Blue Talks: conversations to spark positive change

By Matt Plodzien posted 04-18-2022 14:34

  


Blue Talks: conversations to spark positive change

Beatriz Bagaces Serrano
Jr. Manager,
Global Recruitment
IE University


In 2022, IE University and LinkedIn decided to collaborate on an exciting new initiative, the Blue Talks. This series of conversations creates a space to foster positive change and features some of today’s most influential thought leaders. Focusing on topics such as leadership, ethics and technology, the series aims to address hot topics which concern the global workforce, but with a personal twist.

 

The first talk in the series, “Forces of Change,” featured Allen Blue, VP of Product Management and Co-founder of LinkedIn; Diego de Alcázar Benjumea, CEO at IE University, and Ana Botín, Executive Chair at Banco Santander. Diego introduced the discussion by referencing the Greek philosopher Heraclitus, who believed that the key to everything was change. There are two main forces of change in today’s society: firstly, societal and technological disruption, and secondly, the challenge of sustainable progress for all. What kind of world is technology creating, and how can we ensure this technology is used responsibly?

 

Asked how he felt about the world technology is creating, Allen emphasized the need to pay attention to what a tech platform such as LinkedIn does and how the technology is deployed: technology is a tool, and the effect it has depends on how we use it. According to a report from IE University’s Center for the Governance of Change, 67% of Europeans think that the governance of new technologies is one of the biggest challenges faced by society, ranking alongside climate change.

 

We need a new culture, and I think this is the 2008 moment for Big Tech

—Ana Botín

 

Ana’s understanding of the power that banks can have on people’s lives had convinced her of the need for social media platforms to take greater responsibility. In 2018, she voiced the provocative opinion that Silicon Valley could learn something from the banks. The banking industry has already experienced a crisis, leading to increased regulation and demands for accountability, yet the potential for use of social media by governments and corporations has political, social and economic implications which affect people worldwide.

 

Potential bias in search algorithms is another topic that has generated concern. How do tech platforms ensure that they support diversity and inclusion in the way they build products? And where is value being created when you rely on an algorithm? Allen noted that unintentional gender bias in LinkedIn’s search algorithm, resulting in men’s profiles ranking higher in search results, had been identified after the fact and corrective measures had been introduced.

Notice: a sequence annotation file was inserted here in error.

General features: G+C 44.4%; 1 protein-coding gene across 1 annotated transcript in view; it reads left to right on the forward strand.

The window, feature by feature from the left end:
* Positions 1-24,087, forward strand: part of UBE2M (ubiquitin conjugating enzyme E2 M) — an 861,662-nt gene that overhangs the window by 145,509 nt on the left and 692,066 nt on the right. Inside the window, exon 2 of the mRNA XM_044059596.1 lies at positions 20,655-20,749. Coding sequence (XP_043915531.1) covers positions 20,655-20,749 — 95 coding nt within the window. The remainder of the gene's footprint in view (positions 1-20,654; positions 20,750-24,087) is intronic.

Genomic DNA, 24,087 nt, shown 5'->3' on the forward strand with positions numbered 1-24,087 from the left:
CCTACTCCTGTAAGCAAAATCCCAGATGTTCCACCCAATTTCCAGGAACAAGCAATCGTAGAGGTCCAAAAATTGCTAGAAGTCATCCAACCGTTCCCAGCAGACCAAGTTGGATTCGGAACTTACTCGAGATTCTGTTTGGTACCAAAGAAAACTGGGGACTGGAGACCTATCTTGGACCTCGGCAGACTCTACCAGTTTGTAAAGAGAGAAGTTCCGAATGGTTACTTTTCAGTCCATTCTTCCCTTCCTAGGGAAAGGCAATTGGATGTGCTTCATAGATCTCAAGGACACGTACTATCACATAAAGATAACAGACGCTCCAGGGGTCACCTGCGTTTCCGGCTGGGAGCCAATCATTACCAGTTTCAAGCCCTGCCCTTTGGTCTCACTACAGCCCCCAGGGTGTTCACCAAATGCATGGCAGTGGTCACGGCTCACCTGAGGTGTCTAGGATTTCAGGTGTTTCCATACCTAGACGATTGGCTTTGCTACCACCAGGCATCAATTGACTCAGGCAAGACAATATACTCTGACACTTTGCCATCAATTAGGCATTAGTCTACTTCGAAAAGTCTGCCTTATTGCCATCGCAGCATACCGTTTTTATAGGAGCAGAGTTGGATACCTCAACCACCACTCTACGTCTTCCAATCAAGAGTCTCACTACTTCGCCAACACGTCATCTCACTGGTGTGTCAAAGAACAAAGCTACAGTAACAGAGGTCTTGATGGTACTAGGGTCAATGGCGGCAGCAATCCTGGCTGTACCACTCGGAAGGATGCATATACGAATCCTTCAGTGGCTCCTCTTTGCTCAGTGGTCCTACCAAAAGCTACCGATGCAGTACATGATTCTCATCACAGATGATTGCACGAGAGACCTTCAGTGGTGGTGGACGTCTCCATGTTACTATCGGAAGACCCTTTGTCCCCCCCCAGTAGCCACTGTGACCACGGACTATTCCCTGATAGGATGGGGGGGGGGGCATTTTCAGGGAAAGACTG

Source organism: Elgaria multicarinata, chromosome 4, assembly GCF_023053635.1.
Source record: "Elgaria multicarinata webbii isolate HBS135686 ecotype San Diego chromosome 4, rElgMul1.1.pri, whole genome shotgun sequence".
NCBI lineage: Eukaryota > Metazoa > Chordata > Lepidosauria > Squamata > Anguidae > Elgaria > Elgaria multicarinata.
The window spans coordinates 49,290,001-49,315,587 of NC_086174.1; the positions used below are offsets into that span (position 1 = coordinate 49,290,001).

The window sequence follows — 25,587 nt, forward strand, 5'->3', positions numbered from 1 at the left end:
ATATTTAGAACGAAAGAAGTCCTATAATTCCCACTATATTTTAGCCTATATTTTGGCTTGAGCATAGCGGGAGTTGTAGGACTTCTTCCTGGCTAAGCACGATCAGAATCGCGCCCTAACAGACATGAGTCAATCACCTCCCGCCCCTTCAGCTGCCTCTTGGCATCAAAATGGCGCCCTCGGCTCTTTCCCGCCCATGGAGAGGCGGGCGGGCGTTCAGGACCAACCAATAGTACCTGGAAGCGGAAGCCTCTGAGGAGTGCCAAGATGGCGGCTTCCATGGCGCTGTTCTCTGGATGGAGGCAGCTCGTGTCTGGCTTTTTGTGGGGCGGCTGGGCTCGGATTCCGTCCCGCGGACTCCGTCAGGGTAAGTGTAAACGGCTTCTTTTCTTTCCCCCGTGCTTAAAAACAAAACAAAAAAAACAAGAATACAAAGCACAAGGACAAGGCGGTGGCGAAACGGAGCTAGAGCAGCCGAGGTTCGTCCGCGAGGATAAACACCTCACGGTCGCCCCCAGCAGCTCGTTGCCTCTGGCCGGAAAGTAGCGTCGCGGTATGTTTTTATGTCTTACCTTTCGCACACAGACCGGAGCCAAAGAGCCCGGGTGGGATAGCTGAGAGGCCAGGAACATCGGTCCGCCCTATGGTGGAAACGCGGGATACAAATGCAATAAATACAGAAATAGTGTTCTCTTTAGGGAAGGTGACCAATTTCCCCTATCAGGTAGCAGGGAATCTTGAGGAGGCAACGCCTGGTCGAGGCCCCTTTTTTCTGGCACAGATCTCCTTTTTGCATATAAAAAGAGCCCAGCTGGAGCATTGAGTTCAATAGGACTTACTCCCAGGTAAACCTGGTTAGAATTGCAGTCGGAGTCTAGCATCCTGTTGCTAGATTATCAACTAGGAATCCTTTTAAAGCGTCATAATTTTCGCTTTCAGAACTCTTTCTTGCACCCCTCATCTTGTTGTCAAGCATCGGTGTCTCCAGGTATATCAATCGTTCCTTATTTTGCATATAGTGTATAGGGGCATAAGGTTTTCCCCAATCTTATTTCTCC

If there was a first machine age where machines replaced muscles, we’re currently living in the second machine age, where machines replace brains

—Allen Blue

 

Machine learning, robotics and artificial intelligence (AI) have great potential to improve society, but there are considerable implications for our work and personal lives. Diego pointed out that it may well be possible for biotechnology and AI to replicate the abilities of humans in the near future. So what makes humans unique? Allen responded that, as machines that do our thinking for us change the way our jobs work, tech platforms that develop and deploy these technologies have a responsibility to think about what this means for individuals who are working.

 

One of the things which I think is going to be important down the line is to understand that the data that represents us is not as simple as a LinkedIn profile

—Allen Blue

 

Questions around ethics and transparency become more difficult in the digital era, as our existing rules were written for an analog age, and legal systems have not caught up—the rules of the game have changed completely. Along with “big tech” comes “big data”—which poses important questions about privacy and data rights. Whereas data gives valuable information about customers and can be used positively, many people have concerns about the way in which their data is collected and how much control they have over it. How can we make informed decisions about the use of our data if we don’t understand how or why it’s being used? Only when this is clarified can trust be built.

 

I think we have an obligation to leave a better world than what we found. I think the more power [...] the greater the responsibility

—Ana Botín

 

Finally, the topic of conversation turned to sustainability. How can we leave a better world? Ana pointed out that “sustainability is not possible if we don’t build an inclusive society” whilst acknowledging that organizations need to concentrate on aspects of sustainability that not only benefit the world but also align with shareholder interests. Santander has for several years been a leader in renewable finance, has committed to developing accessible services and products, and also focuses on climate issues.

 

Diego thanked the contributors for their time and expressed his hope that the Blue Talks initiative will continue to generate a space of debate that fosters positive change.

 

Keep your eyes peeled for more thought leaders’ insights in the Blue Talks series—and remember, you can catch up on the first episode here!

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